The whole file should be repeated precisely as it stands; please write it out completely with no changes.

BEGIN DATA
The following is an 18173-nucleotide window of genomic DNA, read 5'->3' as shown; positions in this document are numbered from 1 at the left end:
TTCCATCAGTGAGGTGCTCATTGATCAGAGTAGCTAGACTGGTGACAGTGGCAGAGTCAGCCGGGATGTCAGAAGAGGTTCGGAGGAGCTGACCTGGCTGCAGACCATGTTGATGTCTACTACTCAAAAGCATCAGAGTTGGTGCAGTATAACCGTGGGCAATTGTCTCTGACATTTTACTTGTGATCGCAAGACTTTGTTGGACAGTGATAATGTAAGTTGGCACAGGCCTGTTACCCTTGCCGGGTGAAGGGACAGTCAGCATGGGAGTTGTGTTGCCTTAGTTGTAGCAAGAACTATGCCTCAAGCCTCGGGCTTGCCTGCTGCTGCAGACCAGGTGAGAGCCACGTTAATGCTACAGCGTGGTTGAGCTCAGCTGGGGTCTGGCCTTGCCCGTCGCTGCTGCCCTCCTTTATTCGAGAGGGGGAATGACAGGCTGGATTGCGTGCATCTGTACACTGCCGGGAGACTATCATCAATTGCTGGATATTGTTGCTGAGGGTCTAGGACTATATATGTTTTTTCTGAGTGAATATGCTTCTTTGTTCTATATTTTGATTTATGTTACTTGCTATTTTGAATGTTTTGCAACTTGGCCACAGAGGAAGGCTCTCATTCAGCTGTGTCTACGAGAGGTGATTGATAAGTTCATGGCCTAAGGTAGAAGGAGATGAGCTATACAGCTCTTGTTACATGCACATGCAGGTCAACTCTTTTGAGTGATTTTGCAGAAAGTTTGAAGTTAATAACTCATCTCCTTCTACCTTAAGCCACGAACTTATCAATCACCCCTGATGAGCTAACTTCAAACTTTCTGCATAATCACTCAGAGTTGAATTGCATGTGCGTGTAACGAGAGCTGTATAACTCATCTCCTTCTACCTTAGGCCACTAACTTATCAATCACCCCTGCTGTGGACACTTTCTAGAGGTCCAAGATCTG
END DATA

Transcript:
The following is an 18173-nucleotide window of genomic DNA, read 5'->3' as shown; positions in this document are numbered from 1 at the left end:
TTCCATCAGTGAGGTGCTCATTGATCAGAGTAGCTAGACTGGTGACAGTGGCAGAGTCAGCCGGGATGTCAGAAGAGGTTCGGAGGAGCTGACCTGGCTGCAGACCATGTTGATGTCTACTACTCAAAAGCATCAGAGTTGGTGCAGTATAACCGTGGGCAATTGTCTCTGACATTTTACTTGTGATCGCAAGACTTTGTTGGACAGTGATAATGTAAGTTGGCACAGGCCTGTTACCCTTGCCGGGTGAAGGGACAGTCAGCATGGGAGTTGTGTTGCCTTAGTTGTAGCAAGAACTATGCCTCAAGCCTCGGGCTTGCCTGCTGCTGCAGACCAGGTGAGAGCCACGTTAATGCTACAGCGTGGTTGAGCTCAGCTGGGGTCTGGCCTTGCCCGTCGCTGCTGCCCTCCTTTATTCGAGAGGGGGAATGACAGGCTGGATTGCGTGCATCTGTACACTGCCGGGAGACTATCATCAATTGCTGGATATTGTTGCTGAGGGTCTAGGACTATATATGTTTTTTCTGAGTGAATATGCTTCTTTGTTCTATATTTTGATTTATGTTACTTGCTATTTTGAATGTTTTGCAACTTGGCCACAGAGGAAGGCTCTCATTCAGCTGTGTCTACGAGAGGTGATTGATAAGTTCATGGCCTAAGGTAGAAGGAGATGAGCTATACAGCTCTTGTTACATGCACATGCAGGTCAACTCTTTTGAGTGATTTTGCAGAAAGTTTGAAGTTAATAACTCATCTCCTTCTACCTTAAGCCACGAACTTATCAATCACCCCTGATGAGCTAACTTCAAACTTTCTGCATAATCACTCAGAGTTGAATTGCATGTGCGTGTAACGAGAGCTGTATAACTCATCTCCTTCTACCTTAGGCCACTAACTTATCAATCACCCCTGCTGTGGACACTTTCTAGAGGTCCAAGATCTG